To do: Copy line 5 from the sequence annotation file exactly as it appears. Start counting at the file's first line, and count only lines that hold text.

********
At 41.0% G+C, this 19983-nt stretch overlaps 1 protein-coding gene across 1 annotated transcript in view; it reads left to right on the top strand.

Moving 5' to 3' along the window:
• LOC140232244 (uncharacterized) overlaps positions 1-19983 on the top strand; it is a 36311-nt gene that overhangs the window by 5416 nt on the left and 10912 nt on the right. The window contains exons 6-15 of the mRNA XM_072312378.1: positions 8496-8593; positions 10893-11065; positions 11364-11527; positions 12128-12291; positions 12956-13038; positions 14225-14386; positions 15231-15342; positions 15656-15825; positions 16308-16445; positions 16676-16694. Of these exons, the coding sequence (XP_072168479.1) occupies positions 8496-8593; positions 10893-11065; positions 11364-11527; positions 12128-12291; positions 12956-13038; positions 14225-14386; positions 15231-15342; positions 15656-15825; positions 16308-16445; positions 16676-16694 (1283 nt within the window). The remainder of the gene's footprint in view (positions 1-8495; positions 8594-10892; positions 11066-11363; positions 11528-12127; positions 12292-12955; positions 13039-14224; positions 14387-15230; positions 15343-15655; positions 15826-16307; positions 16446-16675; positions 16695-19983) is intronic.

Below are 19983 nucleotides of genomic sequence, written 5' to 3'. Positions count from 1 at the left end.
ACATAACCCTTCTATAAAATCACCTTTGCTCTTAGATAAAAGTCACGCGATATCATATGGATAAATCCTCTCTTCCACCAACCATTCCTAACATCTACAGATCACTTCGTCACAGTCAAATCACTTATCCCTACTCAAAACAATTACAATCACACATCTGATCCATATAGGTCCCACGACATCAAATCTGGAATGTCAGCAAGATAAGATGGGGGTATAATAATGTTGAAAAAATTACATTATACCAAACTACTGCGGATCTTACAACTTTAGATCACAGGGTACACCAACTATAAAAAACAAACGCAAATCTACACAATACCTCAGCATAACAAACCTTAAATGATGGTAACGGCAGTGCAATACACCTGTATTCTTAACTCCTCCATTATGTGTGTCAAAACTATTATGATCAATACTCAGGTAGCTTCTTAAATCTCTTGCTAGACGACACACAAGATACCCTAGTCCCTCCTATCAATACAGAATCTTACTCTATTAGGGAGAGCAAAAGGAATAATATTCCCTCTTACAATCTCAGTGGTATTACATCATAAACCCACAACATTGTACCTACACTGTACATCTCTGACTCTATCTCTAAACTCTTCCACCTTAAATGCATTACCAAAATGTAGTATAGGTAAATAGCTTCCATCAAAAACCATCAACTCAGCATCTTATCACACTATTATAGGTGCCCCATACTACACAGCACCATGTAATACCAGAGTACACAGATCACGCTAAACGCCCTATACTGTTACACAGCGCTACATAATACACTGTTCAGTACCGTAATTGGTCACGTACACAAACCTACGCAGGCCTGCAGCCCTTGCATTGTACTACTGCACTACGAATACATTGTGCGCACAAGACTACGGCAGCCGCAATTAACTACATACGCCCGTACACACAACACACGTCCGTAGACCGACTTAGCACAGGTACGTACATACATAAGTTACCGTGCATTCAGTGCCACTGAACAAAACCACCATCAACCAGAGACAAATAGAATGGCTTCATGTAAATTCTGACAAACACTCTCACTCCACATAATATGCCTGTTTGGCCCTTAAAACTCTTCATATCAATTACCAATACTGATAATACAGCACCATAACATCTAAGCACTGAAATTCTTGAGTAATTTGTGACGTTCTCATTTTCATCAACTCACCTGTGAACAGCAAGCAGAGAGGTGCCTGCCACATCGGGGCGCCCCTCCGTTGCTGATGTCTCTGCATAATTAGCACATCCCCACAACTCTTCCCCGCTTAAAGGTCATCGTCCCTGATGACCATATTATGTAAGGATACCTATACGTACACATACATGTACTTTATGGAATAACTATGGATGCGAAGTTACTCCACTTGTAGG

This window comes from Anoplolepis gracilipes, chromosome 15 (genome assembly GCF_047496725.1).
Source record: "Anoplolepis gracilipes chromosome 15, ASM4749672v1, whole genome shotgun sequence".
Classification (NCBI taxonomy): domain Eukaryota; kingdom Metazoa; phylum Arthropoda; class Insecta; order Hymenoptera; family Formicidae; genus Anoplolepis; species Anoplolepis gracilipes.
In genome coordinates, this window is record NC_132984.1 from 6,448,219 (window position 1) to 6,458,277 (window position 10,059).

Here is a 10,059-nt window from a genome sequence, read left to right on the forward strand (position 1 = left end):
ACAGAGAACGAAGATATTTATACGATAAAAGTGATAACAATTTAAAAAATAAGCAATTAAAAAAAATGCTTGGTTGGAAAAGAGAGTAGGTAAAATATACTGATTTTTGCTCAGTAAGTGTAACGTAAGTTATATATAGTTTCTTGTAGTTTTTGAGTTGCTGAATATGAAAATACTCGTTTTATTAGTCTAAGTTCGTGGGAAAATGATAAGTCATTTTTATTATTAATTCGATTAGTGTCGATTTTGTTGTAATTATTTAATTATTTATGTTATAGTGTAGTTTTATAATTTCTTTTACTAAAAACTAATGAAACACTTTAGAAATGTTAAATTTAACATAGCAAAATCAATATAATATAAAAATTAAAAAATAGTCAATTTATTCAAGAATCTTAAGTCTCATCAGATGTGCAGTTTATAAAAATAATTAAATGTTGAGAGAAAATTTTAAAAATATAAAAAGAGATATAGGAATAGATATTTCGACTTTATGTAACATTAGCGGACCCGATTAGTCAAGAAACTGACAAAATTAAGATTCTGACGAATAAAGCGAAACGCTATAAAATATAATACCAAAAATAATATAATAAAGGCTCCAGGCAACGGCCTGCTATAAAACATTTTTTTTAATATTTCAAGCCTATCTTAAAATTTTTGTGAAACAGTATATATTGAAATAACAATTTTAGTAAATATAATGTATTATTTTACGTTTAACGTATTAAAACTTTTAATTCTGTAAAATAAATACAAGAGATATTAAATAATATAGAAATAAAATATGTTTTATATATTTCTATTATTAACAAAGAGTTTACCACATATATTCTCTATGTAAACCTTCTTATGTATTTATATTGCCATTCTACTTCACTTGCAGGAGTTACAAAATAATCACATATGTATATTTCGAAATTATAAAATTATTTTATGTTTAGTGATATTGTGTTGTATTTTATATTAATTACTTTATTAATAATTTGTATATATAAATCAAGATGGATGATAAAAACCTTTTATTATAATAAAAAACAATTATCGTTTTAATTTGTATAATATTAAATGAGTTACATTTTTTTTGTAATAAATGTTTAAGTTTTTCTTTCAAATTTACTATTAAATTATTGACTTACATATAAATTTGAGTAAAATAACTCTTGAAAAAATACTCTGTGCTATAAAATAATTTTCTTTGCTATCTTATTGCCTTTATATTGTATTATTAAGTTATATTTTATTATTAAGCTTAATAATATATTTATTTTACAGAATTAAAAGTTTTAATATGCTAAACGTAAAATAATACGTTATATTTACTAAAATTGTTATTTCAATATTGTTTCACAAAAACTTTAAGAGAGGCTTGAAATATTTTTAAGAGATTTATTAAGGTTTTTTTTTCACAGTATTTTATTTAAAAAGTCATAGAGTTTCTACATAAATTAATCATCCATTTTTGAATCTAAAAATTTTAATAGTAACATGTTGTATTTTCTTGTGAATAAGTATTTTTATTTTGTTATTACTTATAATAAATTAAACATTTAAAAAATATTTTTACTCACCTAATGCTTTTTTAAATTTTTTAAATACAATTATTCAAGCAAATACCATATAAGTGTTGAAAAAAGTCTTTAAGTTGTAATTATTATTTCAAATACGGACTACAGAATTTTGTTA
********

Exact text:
ACATAACCCTTCTATAAAATCACCTTTGCTCTTAGATAAAAGTCACGCGATATCATATGGATAAATCCTCTCTTCCACCAACCATTCCTAACATCTACAGATCACTTCGTCACAGTCAAATCACTTATCCCTACTCAAAACAATTACAATCACACATCTGATCCATATAGGTCCCACGACATCAAATCTGGAATGTCAGCAAGATAAGATGGGGGTATAATAATGTTGAAAAAATTACATTATACCAAACTACTGCGGATCTTACAACTTTAGATCACAGGGTACACCAACTATAAAAAACAAACGCAAATCTACACAATACCTCAGCATAACAAACCTTAAATGATGGTAACGGCAGTGCAATACACCTGTATTCTTAACTCCTCCATTATGTGTGTCAAAACTATTATGATCAATACTCAGGTAGCTTCTTAAATCTCTTGCTAGACGACACACAAGATACCCTAGTCCCTCCTATCAATACAGAATCTTACTCTATTAGGGAGAGCAAAAGGAATAATATTCCCTCTTACAATCTCAGTGGTATTACATCATAAACCCACAACATTGTACCTACACTGTACATCTCTGACTCTATCTCTAAACTCTTCCACCTTAAATGCATTACCAAAATGTAGTATAGGTAAATAGCTTCCATCAAAAACCATCAACTCAGCATCTTATCACACTATTATAGGTGCCCCATACTACACAGCACCATGTAATACCAGAGTACACAGATCACGCTAAACGCCCTATACTGTTACACAGCGCTACATAATACACTGTTCAGTACCGTAATTGGTCACGTACACAAACCTACGCAGGCCTGCAGCCCTTGCATTGTACTACTGCACTACGAATACATTGTGCGCACAAGACTACGGCAGCCGCAATTAACTACATACGCCCGTACACACAACACACGTCCGTAGACCGACTTAGCACAGGTACGTACATACATAAGTTACCGTGCATTCAGTGCCACTGAACAAAACCACCATCAACCAGAGACAAATAGAATGGCTTCATGTAAATTCTGACAAACACTCTCACTCCACATAATATGCCTGTTTGGCCCTTAAAACTCTTCATATCAATTACCAATACTGATAATACAGCACCATAACATCTAAGCACTGAAATTCTTGAGTAATTTGTGACGTTCTCATTTTCATCAACTCACCTGTGAACAGCAAGCAGAGAGGTGCCTGCCACATCGGGGCGCCCCTCCGTTGCTGATGTCTCTGCATAATTAGCACATCCCCACAACTCTTCCCCGCTTAAAGGTCATCGTCCCTGATGACCATATTATGTAAGGATACCTATACGTACACATACATGTACTTTATGGAATAACTATGGATGCGAAGTTACTCCACTTGTAGG